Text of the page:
There is certainly a diversity of people too. One thing about living in the South, both to its benefit and detriment, is that most people are the same. There is strength and safety in the familiarity, but there is a want of interesting people too…at least as a percentage of the population.

However, there is a fine line between interesting and freaking weird and my line is being redrawn by the day. I mean, there are some fucking space cadets out here. Weird for the sake of weirdness. Homeless as a political statement. A casual acceptance of the mentally ill.

It depends on where you go, but I’m living in Berkeley now. There are more coffee shops than gas stations, more yoga studios than grocery stores.

I’m sure many people moved out here for the life and vibrancy of the city…its amazing. I’m also sure many people moved out here because they weren’t accepted where they were living before.

I like San Francisco. I’d move out here if I could. But it is a city for the young, a playground for the single, the misfit and the affluent. Right now I am one of those, maybe two, but certainly not the third.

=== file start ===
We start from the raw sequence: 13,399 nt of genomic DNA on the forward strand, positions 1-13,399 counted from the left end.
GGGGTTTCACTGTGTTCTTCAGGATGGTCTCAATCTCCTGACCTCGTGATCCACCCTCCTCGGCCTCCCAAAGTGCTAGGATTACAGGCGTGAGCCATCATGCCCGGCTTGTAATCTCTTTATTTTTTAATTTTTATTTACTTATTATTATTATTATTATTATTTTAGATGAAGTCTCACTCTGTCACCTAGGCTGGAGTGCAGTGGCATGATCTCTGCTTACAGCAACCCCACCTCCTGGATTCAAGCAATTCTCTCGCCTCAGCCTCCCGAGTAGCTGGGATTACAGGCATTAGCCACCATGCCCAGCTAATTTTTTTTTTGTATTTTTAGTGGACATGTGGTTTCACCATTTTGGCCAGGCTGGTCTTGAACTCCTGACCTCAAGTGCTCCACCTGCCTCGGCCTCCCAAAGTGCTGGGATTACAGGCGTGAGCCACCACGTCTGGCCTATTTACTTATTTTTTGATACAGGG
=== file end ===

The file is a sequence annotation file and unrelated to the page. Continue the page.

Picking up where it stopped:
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I vote for positivity and acknowledge my responsibility to other people.

No contract can be sufficiently specified as to prevent dishonest behavior by those who wish to gain advantage. At the end of the day a contract is only as good as the morals and good faith of the people signing the paper. For democracy and capitalism, and thus our society, to work there must be rule of law.

The question then becomes who or what is communicating our common moral ground?

The primary mission of our schools has become to teach children skills for financial gain. Is it any wonder we are manufacturing self-centered consumers devoid of a larger context within which to live their lives?

My mother and I had a conversation a while back about the role of religion in people’s lives. Religion, at its best, is a repository of human wisdom. It tells us how to live together in relative peace, based on the accumulated experience of everyone that ever existed. It communicates these values to its members and they pass it down to their children and the religions itself reinforces family and community, which reinforces the values in a neat feedback loop. Religion is failing to pass down our collective wisdom about how to live in groups.